Full Moon wo Sagashite by Kuzu Ryu Sen

Japanese Title: Searching for the Full Moon
Also Known As: Fuuru Muun wo Sagashite, Mangetsu wo Sagashite, FMwS
Genre: Drama/Romance
Length: 7 Volumes
Allegiance: Shueisha
Mangaka: Tanemura Arina
Vintage: 2002-2004
Intelligence Agency Report by: Kuzu Ryu Sen
Kouyama Mitsuki is a 12 year old girl who lives with her very strict grandmother and her maid in an old fashioned Japanese house. The reason: Mitsuki has a malignant tumour in her throat. However, surgery is out of the question for Mitsuki, for it threatens to kill her dream of becoming a singer, so she must remain home and be careful not to overexert her body or her voice. One day, everything changes when the Shinigami Combi Negi Ramen arrive bearing news that Mitsuki only has a year to live. This spurs Mitsuki into action, and she rushes desperately to the Seed Records New Artists Audition with Negi Ramen in hot pursuit. Can she achieve her dreams before her year is out, or will the immense odds stacked against her crush her childish ambition?

Research Agent Report by: Kuzu Ryu Sen
Overall 7.75
(not an average)
Tanemura Arina isn’t exactly a well known artist in the world of shoujo manga, with her only other prominent work being Kamikaze Kaitou Jeanne. However, Full Moon wo Sagashite has gained quite a bit of popularity, thanks to a very well crafted anime adaptation. However, the manga is drastically different, being much darker, much more serious, and having a much faster pace. 

Full Moon wo Sagashite‘s plot and characterization is a definite mixed bag. On the one hand, secondary characters such as Izumi Rio, Wakamatsu Madoka, and even Jonathan get much more attention than in the anime, without too much noticeable detriment to Mitsuki, Takuto, Eichi, and company. However, the presentation is lacking, particularly in the middle volumes, where Tanemura just throws in one side story after another until the reader is enticed to forget that Mitsuki is actually the main character. Although the manga contains not a single page of filler, the pacing is frenetic, which leads to very poor transitions, introductions, with the end result being a very messy story. The dialogue is nothing overly special either, often using pointless, flowery monologues that mark the genre.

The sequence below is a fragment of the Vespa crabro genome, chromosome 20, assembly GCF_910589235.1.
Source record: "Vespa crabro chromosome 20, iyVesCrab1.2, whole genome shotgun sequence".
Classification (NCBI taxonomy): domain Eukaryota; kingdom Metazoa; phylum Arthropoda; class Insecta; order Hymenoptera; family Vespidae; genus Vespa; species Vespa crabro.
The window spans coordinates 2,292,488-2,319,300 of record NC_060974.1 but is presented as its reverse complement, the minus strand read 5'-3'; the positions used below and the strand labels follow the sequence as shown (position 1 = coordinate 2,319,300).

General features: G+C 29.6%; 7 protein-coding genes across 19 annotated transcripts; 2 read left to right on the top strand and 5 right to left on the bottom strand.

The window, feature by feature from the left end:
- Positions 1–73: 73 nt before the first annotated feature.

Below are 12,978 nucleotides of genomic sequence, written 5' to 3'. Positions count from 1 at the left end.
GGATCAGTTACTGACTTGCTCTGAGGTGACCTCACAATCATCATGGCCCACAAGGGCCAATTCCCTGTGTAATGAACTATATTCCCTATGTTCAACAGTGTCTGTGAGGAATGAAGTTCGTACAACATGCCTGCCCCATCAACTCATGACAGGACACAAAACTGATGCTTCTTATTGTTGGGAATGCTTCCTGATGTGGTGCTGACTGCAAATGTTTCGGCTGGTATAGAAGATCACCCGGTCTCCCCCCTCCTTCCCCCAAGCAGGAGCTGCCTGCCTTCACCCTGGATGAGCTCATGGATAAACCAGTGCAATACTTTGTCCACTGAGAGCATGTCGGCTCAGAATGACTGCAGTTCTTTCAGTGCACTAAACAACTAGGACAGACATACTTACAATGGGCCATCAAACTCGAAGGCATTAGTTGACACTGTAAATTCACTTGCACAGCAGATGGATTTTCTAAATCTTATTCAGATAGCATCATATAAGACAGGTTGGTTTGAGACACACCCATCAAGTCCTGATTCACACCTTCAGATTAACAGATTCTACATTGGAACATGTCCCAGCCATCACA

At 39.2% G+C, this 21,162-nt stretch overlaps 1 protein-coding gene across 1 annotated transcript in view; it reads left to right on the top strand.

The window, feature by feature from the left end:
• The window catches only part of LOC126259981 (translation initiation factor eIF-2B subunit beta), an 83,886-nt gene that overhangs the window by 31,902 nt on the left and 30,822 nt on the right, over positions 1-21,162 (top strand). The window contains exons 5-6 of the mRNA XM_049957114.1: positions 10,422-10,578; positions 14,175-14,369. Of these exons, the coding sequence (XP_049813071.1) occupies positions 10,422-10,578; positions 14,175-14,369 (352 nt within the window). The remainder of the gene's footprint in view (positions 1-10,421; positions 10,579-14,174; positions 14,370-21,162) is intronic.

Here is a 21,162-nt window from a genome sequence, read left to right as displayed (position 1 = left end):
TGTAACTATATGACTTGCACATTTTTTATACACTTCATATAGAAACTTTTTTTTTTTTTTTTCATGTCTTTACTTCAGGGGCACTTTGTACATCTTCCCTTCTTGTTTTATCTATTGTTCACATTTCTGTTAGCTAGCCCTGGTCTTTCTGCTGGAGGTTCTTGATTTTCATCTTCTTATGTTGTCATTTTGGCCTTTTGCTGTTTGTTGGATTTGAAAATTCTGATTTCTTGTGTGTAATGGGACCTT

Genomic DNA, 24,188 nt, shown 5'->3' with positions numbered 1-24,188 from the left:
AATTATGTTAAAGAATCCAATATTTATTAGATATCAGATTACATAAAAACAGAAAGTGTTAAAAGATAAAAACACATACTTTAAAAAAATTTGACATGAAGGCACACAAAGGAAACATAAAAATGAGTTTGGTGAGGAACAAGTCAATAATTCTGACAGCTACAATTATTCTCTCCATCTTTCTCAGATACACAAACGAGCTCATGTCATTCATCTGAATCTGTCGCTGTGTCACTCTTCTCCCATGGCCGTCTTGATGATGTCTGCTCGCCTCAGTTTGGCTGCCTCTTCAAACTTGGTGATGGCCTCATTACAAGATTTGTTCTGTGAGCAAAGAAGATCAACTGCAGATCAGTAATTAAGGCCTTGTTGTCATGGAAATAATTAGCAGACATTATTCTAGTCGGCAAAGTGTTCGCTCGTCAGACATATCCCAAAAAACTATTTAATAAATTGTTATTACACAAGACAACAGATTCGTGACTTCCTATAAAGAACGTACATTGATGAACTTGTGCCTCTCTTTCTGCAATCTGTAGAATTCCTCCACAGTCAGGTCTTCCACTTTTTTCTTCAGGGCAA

Where Full Moon wo Sagashite does manage to shine though, is in the last third. Much like the anime, the manga finishes very strongly (no coincidence methinks). The organization and pacing straighten themselves out quite nicely, and the spotlight is thankfully placed back onto Mitsuki and her singing career. It doesn’t quite make up for everything that had happened before, nor does it really have the same emotional impact without audio, and it bears an uncanny similarity to the anime adaptation’s ending (which had aired a year prior). In this way, at least the reader end the story on a high note. 

In terms of art, Tanemura’s character designs are excellent, with great attention to detail, even if the basic face design of a lot of male characters are a tad too similar to each other. However, her backgrounds are sorely lacking, or even absent most of the time. Maybe it’s just the nature of the genre, but the massive use of shades instead of actual drawings does not good art make. 

In the end Full Moon wo Sagashite is by itself a pretty good read and a must for anyone who enjoyed the TV series. The serious mood and darker overtones may put off some people used to the cheery overly optimistic atmosphere of the anime, but the additional character development supplied is a must for any fan of the franchise. It’s a pity that the organization is so poor because despite a healthy dose of melodrama, Full Moon wo Sagashite really did have all the ingredients to be a fantastic story, one that even surpasses the excellent anime.